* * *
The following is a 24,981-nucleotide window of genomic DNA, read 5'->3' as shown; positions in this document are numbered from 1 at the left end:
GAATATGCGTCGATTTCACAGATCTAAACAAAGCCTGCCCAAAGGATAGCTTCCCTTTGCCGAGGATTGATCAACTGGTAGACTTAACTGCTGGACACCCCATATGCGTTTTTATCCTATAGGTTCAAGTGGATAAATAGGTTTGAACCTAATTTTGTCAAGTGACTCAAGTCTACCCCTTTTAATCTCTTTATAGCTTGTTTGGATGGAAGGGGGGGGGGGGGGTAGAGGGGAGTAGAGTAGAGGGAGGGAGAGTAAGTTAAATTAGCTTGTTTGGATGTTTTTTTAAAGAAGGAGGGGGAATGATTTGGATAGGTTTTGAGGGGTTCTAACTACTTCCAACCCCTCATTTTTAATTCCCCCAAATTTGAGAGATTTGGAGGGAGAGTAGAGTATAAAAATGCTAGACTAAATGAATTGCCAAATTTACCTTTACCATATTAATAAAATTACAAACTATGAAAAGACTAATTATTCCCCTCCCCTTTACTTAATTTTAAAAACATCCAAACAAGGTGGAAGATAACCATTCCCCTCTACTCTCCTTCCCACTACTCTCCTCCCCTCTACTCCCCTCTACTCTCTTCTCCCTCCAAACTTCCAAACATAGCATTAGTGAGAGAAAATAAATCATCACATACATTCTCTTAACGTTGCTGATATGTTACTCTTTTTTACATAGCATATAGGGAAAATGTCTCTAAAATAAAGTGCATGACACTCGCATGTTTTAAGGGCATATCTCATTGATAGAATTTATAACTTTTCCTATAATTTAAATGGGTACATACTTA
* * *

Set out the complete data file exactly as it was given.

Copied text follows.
The following is a 24,981-nucleotide window of genomic DNA, read 5'->3' as shown; positions in this document are numbered from 1 at the left end:
GAATATGCGTCGATTTCACAGATCTAAACAAAGCCTGCCCAAAGGATAGCTTCCCTTTGCCGAGGATTGATCAACTGGTAGACTTAACTGCTGGACACCCCATATGCGTTTTTATCCTATAGGTTCAAGTGGATAAATAGGTTTGAACCTAATTTTGTCAAGTGACTCAAGTCTACCCCTTTTAATCTCTTTATAGCTTGTTTGGATGGAAGGGGGGGGGGGGGGTAGAGGGGAGTAGAGTAGAGGGAGGGAGAGTAAGTTAAATTAGCTTGTTTGGATGTTTTTTTAAAGAAGGAGGGGGAATGATTTGGATAGGTTTTGAGGGGTTCTAACTACTTCCAACCCCTCATTTTTAATTCCCCCAAATTTGAGAGATTTGGAGGGAGAGTAGAGTATAAAAATGCTAGACTAAATGAATTGCCAAATTTACCTTTACCATATTAATAAAATTACAAACTATGAAAAGACTAATTATTCCCCTCCCCTTTACTTAATTTTAAAAACATCCAAACAAGGTGGAAGATAACCATTCCCCTCTACTCTCCTTCCCACTACTCTCCTCCCCTCTACTCCCCTCTACTCTCTTCTCCCTCCAAACTTCCAAACATAGCATTAGTGAGAGAAAATAAATCATCACATACATTCTCTTAACGTTGCTGATATGTTACTCTTTTTTACATAGCATATAGGGAAAATGTCTCTAAAATAAAGTGCATGACACTCGCATGTTTTAAGGGCATATCTCATTGATAGAATTTATAACTTTTCCTATAATTTAAATGGGTACATACTTA